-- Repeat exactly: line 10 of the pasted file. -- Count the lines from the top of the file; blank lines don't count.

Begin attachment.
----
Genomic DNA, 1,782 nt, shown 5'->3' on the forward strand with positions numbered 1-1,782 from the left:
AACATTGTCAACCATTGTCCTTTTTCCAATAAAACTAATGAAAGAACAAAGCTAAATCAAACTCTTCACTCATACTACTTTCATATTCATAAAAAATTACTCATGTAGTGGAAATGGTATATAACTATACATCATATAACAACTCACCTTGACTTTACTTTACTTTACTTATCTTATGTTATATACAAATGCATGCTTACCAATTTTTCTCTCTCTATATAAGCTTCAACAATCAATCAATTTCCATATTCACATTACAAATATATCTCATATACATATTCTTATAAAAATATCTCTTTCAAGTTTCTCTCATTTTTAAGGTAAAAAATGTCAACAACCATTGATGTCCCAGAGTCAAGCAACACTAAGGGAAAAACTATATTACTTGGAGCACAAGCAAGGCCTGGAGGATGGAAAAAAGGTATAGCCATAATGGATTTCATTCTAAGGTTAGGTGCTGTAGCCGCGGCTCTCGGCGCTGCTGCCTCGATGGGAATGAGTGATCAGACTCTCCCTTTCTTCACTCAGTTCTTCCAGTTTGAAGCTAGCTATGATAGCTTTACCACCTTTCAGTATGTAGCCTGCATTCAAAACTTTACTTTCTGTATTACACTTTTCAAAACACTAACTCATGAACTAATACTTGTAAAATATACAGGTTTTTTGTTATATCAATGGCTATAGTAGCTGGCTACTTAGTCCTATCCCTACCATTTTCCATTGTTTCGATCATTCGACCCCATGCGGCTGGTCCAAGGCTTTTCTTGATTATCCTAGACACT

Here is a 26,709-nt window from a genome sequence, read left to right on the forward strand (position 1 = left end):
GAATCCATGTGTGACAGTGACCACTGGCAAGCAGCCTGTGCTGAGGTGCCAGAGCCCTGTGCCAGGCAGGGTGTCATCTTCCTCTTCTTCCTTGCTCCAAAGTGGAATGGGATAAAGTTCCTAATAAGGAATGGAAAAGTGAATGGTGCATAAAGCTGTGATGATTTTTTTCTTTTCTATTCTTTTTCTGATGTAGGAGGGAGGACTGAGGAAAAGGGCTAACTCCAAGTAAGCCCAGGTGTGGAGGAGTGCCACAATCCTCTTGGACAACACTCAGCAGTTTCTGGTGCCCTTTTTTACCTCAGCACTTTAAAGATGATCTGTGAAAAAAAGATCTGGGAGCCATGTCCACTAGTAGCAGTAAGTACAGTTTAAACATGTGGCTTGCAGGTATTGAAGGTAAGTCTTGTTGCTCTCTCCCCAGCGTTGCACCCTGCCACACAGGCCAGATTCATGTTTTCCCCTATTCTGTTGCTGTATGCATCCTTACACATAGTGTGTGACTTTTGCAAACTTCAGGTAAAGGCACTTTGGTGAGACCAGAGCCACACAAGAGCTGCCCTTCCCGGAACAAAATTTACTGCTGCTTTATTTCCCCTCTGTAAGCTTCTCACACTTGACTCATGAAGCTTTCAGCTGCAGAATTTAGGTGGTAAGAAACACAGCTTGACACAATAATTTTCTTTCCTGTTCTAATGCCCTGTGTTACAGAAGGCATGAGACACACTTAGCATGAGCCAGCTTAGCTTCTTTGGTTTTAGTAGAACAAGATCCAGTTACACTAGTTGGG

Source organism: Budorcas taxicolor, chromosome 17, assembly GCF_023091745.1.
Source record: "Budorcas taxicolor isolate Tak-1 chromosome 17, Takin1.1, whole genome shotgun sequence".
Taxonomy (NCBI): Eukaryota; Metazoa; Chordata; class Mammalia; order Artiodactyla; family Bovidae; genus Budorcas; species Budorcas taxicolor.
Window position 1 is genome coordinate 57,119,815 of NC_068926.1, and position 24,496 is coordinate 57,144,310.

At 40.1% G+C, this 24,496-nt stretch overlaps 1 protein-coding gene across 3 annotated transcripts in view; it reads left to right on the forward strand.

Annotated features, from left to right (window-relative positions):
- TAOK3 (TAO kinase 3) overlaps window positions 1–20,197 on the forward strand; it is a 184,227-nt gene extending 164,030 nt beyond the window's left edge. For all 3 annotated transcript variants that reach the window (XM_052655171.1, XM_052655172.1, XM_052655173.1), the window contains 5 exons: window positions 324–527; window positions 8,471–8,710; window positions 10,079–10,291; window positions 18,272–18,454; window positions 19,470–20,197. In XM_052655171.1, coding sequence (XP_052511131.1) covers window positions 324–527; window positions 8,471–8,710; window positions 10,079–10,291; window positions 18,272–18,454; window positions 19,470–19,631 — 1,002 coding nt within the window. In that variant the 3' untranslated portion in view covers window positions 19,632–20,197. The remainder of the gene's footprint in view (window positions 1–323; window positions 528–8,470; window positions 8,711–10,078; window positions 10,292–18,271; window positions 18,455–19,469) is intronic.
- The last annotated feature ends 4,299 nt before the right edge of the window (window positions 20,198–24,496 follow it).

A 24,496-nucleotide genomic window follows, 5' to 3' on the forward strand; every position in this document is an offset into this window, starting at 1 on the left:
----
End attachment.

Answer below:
Annotated features, from left to right (window-relative positions):